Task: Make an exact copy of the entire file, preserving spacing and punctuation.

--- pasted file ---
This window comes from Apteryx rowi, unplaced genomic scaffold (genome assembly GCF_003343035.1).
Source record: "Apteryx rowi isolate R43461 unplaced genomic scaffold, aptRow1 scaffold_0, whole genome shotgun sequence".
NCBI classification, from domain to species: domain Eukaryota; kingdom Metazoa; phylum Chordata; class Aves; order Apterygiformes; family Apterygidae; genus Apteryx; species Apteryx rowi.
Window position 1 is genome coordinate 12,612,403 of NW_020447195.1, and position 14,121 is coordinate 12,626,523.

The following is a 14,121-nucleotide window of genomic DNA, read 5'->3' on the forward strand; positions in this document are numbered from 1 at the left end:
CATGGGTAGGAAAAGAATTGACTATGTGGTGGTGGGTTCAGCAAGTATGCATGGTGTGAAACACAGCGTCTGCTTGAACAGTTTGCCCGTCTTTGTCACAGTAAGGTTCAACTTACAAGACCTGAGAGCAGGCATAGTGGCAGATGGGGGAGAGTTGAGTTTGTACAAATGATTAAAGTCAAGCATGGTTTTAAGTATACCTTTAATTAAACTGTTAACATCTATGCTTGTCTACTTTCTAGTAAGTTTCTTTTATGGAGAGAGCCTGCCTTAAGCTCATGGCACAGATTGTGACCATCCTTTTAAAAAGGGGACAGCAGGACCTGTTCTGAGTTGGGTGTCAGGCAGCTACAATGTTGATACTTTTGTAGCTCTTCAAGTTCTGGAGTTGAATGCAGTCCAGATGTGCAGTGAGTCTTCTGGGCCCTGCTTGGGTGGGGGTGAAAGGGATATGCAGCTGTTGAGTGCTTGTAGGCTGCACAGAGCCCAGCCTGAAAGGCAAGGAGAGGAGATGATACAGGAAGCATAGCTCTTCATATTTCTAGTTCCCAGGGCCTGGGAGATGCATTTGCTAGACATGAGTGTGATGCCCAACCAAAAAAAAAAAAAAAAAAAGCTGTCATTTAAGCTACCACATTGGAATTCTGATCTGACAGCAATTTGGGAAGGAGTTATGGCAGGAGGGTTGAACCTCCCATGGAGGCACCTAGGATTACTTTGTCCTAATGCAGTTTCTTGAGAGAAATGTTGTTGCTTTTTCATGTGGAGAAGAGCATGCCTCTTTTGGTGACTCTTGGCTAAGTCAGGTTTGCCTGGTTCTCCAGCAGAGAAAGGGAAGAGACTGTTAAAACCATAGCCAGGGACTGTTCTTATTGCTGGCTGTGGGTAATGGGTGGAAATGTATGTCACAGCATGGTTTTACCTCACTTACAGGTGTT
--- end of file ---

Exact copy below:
This window comes from Apteryx rowi, unplaced genomic scaffold (genome assembly GCF_003343035.1).
Source record: "Apteryx rowi isolate R43461 unplaced genomic scaffold, aptRow1 scaffold_0, whole genome shotgun sequence".
NCBI classification, from domain to species: domain Eukaryota; kingdom Metazoa; phylum Chordata; class Aves; order Apterygiformes; family Apterygidae; genus Apteryx; species Apteryx rowi.
Window position 1 is genome coordinate 12,612,403 of NW_020447195.1, and position 14,121 is coordinate 12,626,523.

The following is a 14,121-nucleotide window of genomic DNA, read 5'->3' on the forward strand; positions in this document are numbered from 1 at the left end:
CATGGGTAGGAAAAGAATTGACTATGTGGTGGTGGGTTCAGCAAGTATGCATGGTGTGAAACACAGCGTCTGCTTGAACAGTTTGCCCGTCTTTGTCACAGTAAGGTTCAACTTACAAGACCTGAGAGCAGGCATAGTGGCAGATGGGGGAGAGTTGAGTTTGTACAAATGATTAAAGTCAAGCATGGTTTTAAGTATACCTTTAATTAAACTGTTAACATCTATGCTTGTCTACTTTCTAGTAAGTTTCTTTTATGGAGAGAGCCTGCCTTAAGCTCATGGCACAGATTGTGACCATCCTTTTAAAAAGGGGACAGCAGGACCTGTTCTGAGTTGGGTGTCAGGCAGCTACAATGTTGATACTTTTGTAGCTCTTCAAGTTCTGGAGTTGAATGCAGTCCAGATGTGCAGTGAGTCTTCTGGGCCCTGCTTGGGTGGGGGTGAAAGGGATATGCAGCTGTTGAGTGCTTGTAGGCTGCACAGAGCCCAGCCTGAAAGGCAAGGAGAGGAGATGATACAGGAAGCATAGCTCTTCATATTTCTAGTTCCCAGGGCCTGGGAGATGCATTTGCTAGACATGAGTGTGATGCCCAACCAAAAAAAAAAAAAAAAAAAGCTGTCATTTAAGCTACCACATTGGAATTCTGATCTGACAGCAATTTGGGAAGGAGTTATGGCAGGAGGGTTGAACCTCCCATGGAGGCACCTAGGATTACTTTGTCCTAATGCAGTTTCTTGAGAGAAATGTTGTTGCTTTTTCATGTGGAGAAGAGCATGCCTCTTTTGGTGACTCTTGGCTAAGTCAGGTTTGCCTGGTTCTCCAGCAGAGAAAGGGAAGAGACTGTTAAAACCATAGCCAGGGACTGTTCTTATTGCTGGCTGTGGGTAATGGGTGGAAATGTATGTCACAGCATGGTTTTACCTCACTTACAGGTGTT